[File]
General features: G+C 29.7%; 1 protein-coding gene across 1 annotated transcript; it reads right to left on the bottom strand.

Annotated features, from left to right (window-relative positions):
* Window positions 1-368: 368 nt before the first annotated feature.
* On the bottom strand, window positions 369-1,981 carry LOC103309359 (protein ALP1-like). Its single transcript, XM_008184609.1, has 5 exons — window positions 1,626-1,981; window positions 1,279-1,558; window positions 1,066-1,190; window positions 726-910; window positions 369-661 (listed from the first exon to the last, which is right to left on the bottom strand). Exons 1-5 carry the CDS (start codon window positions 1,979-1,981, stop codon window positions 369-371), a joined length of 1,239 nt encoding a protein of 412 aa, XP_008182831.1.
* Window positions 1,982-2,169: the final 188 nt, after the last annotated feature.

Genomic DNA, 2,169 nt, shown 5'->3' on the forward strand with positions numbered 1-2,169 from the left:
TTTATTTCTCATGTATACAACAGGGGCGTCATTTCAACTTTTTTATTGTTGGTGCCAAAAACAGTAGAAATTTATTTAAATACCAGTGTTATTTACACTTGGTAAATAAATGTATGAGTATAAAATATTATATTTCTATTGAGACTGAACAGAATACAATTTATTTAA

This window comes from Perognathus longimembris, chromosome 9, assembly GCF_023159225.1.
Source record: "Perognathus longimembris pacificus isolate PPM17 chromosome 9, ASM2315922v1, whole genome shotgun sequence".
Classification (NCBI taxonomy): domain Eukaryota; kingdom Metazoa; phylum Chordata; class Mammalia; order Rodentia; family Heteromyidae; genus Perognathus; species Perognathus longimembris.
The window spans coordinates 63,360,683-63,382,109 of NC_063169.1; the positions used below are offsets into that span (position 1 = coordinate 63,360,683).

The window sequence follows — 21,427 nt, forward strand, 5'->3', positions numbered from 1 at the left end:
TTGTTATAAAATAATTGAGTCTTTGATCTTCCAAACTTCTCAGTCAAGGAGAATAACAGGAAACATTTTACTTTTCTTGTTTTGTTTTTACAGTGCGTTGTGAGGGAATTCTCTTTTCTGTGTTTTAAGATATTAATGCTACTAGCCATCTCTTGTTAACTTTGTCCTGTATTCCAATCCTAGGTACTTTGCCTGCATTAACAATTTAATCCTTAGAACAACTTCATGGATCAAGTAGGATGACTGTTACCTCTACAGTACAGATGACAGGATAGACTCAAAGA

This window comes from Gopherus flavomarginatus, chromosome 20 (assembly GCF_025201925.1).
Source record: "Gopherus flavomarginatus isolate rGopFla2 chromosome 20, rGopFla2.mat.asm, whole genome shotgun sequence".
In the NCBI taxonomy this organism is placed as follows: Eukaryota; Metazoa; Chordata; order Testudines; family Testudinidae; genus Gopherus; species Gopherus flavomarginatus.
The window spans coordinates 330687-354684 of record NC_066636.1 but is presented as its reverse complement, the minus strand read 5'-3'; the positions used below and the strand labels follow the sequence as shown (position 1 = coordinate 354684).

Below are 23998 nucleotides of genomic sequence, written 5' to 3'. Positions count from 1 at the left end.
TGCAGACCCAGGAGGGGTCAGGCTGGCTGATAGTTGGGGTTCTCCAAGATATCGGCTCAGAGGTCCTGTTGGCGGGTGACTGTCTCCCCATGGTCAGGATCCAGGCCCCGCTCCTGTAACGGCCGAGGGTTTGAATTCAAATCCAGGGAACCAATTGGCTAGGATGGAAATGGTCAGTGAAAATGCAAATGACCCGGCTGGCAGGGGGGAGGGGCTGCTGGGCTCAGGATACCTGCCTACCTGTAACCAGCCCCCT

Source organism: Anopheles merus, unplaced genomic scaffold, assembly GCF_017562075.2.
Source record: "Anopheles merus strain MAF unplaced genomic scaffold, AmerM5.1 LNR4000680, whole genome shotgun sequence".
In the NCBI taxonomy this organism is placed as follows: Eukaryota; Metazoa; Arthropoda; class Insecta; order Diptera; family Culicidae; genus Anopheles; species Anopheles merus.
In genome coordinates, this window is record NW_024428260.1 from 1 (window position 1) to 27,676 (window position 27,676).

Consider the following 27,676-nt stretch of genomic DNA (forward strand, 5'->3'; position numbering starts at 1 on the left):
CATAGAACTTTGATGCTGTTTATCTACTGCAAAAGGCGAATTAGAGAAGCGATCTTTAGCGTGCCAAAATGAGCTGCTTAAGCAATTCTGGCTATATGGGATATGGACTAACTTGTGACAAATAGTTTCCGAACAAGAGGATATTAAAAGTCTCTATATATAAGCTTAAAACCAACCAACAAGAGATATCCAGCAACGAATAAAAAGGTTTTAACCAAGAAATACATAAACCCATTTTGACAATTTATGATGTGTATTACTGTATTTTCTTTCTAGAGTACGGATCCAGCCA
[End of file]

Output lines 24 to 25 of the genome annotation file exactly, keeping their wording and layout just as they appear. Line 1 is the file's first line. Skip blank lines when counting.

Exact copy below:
Consider the following 27,676-nt stretch of genomic DNA (forward strand, 5'->3'; position numbering starts at 1 on the left):
CATAGAACTTTGATGCTGTTTATCTACTGCAAAAGGCGAATTAGAGAAGCGATCTTTAGCGTGCCAAAATGAGCTGCTTAAGCAATTCTGGCTATATGGGATATGGACTAACTTGTGACAAATAGTTTCCGAACAAGAGGATATTAAAAGTCTCTATATATAAGCTTAAAACCAACCAACAAGAGATATCCAGCAACGAATAAAAAGGTTTTAACCAAGAAATACATAAACCCATTTTGACAATTTATGATGTGTATTACTGTATTTTCTTTCTAGAGTACGGATCCAGCCA